be fun to use a government shutdown or a debt ceiling crisis to force further cuts. you guys sure know how to show a gal a good time. there's no question over the long term we have to balance budgets and pay down our debts, but short-term deficit hawkishness is hurting us badly right now. our problem is not relief for storm victims or federal money for family planning services, it's a tax base that's too low to support rising health care costs and an aging population over the long term. let's deal with those problems over the long term. but for now, congress, how about we just try to avoid shooting ourselves in the foot. i know blaming government for a lack of spending is not the type of blaming government that the gop usually enjoys, but in lean times it's the only type of blaming government that we can afford. you know what would really be great is some stimulus, but you understand that's probably too much to ask for. so for now let's just keep the government from reversing the private sector-led recovery that is already under way. all right. that does it for us here at the cycle and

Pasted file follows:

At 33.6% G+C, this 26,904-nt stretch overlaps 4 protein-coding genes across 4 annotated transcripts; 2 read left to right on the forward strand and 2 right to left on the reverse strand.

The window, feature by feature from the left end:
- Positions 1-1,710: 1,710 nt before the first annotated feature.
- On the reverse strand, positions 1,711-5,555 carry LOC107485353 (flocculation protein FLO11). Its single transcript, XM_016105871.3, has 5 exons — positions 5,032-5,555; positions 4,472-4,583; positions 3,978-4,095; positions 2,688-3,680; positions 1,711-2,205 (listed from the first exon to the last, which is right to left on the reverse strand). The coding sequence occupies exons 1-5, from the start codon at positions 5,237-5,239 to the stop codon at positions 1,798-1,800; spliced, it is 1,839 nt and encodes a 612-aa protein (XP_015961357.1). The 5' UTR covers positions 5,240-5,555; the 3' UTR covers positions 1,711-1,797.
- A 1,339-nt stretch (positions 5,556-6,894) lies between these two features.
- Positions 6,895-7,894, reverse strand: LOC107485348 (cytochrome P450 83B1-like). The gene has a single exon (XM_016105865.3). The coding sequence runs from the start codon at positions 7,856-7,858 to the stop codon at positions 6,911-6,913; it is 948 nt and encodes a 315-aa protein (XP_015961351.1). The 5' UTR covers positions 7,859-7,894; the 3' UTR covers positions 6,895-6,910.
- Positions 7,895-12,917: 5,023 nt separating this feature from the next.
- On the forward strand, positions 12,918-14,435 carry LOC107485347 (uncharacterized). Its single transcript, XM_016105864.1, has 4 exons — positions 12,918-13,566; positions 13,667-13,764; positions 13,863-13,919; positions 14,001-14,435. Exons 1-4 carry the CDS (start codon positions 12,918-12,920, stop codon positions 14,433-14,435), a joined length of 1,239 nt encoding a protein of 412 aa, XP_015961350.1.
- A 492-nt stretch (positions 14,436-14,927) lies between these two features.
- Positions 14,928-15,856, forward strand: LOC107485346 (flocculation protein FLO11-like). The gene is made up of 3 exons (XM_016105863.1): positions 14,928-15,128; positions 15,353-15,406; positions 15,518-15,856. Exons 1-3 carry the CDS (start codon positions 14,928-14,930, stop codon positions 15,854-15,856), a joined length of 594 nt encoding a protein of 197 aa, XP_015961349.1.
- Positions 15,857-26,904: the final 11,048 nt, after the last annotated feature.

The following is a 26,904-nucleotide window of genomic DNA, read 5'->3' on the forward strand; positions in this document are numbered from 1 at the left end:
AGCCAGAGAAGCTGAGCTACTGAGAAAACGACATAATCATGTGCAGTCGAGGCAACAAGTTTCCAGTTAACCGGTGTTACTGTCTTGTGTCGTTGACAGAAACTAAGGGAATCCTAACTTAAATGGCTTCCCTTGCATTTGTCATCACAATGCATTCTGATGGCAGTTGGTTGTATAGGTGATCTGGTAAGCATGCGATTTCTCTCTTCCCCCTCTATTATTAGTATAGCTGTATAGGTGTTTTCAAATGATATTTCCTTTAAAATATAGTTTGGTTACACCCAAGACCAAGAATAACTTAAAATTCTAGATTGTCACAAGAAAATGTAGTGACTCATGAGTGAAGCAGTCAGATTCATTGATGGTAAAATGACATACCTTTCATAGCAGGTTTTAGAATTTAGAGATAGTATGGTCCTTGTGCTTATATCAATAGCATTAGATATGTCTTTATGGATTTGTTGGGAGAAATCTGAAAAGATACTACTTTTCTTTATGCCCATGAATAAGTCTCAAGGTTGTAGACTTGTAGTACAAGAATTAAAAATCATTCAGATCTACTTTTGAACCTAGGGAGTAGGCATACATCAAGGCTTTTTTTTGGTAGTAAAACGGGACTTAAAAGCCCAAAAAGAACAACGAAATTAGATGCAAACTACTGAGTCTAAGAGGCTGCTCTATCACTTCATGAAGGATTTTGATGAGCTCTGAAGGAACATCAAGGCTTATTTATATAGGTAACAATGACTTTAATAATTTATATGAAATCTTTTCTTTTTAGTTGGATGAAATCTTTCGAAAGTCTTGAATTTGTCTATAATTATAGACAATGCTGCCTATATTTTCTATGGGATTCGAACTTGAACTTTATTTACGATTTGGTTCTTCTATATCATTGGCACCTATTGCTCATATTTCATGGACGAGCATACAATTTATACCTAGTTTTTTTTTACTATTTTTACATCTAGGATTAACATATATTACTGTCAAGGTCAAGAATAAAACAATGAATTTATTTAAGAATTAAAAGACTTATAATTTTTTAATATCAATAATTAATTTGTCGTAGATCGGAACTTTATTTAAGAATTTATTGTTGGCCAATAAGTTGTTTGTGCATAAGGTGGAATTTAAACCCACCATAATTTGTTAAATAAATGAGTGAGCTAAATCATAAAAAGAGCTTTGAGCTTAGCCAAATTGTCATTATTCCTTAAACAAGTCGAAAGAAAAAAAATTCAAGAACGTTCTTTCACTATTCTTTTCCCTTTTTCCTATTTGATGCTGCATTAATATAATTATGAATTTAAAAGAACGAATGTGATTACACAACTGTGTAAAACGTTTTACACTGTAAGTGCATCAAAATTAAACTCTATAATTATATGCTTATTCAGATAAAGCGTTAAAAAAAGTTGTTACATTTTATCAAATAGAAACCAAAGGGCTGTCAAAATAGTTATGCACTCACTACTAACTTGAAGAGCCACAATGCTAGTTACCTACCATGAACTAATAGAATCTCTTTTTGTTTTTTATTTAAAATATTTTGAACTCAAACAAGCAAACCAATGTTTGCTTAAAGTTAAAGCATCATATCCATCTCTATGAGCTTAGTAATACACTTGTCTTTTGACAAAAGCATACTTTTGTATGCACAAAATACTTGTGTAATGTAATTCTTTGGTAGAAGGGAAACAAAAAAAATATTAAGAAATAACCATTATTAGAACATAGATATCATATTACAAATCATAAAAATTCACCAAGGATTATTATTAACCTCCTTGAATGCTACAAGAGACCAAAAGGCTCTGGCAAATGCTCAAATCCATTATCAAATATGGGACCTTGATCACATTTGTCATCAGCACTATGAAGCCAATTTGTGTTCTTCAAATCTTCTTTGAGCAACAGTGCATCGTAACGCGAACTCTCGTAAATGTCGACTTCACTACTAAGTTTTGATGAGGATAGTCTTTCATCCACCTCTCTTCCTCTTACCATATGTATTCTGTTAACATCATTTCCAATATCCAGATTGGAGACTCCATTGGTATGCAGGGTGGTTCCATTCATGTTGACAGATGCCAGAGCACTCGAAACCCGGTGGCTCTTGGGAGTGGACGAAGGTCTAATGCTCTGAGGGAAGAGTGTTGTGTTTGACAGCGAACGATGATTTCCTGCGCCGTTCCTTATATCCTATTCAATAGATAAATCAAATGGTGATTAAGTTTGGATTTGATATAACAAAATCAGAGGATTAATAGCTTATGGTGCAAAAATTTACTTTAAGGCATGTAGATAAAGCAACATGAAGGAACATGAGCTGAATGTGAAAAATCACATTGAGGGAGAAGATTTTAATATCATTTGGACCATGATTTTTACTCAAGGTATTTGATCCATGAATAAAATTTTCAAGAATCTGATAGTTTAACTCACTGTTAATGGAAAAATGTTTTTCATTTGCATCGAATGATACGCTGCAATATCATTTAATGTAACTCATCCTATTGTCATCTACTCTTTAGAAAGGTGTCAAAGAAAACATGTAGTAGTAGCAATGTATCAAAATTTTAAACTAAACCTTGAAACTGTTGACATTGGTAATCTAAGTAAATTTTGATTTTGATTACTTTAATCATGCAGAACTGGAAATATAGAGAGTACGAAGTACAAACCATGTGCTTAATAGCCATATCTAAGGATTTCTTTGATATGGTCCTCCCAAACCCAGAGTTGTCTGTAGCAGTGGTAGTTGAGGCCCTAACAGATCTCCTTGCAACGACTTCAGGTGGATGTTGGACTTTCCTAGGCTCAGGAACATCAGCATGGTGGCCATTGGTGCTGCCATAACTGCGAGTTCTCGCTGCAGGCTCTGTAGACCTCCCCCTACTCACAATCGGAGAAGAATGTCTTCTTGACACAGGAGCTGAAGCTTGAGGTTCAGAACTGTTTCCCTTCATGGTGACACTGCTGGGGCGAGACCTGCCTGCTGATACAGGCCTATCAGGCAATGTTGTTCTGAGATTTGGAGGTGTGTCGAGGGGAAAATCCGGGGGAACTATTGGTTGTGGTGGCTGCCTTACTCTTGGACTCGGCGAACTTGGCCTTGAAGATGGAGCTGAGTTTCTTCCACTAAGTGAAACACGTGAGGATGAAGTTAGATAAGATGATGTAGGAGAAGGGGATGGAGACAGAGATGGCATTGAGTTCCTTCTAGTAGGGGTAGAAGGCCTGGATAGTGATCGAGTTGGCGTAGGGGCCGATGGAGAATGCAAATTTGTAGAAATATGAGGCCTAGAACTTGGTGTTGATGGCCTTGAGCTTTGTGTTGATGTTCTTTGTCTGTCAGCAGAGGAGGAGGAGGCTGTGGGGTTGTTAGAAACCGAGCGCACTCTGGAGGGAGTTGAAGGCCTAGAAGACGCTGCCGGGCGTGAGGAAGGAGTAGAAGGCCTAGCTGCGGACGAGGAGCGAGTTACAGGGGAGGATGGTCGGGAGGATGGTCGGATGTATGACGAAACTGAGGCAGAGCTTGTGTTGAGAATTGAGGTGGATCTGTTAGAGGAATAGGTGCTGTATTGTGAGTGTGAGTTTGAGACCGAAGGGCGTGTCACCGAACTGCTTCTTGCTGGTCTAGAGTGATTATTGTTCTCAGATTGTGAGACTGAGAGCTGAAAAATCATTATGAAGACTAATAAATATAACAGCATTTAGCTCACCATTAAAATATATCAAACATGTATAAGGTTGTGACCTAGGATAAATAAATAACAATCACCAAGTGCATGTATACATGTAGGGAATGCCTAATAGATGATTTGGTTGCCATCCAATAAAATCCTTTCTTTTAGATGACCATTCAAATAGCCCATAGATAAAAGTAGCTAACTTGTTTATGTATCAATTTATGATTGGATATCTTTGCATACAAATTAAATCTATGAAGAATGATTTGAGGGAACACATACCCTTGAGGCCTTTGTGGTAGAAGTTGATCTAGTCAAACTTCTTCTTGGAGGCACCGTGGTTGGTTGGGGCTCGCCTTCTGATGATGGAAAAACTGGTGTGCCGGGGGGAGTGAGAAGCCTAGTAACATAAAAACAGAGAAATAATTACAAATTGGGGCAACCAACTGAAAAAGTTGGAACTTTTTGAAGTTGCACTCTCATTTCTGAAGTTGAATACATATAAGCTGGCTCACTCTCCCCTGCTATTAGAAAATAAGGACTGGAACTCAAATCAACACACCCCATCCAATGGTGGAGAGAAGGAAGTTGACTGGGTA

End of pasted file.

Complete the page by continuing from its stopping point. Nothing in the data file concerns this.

on the debt ceiling and always keeping it, well, a little racy. >> the obama administration once again finds itself locking horns with republicans over the issue of raising the debt ceiling. the amount of money the nation is legally allowed to borrow. >> oh, yeah. when it comes to raising the debt ceiling, the president is having a hard time getting it up. >> brian williams does such a good job slow jamming. that's going to wrap things up for me today. i'm going to see you tomorrow, 11:00 a.m. eastern. joining us richard bloomen thaul and debbie wasserman schultz and david ciciline and mayor greg stanton of phoenix. you should have seen the way it was spelled in my prompter. you should have seen it, alex. you can't. you know? they try to make things easier for me, and then i just mess it up. now with alex wagner coming up next. don't go anywhere. yes she is, yes she is. [ bop ] [ male announcer ] could've had a v8. 100% vegetable juice, with three of your daily vegetable servings in every little bottle.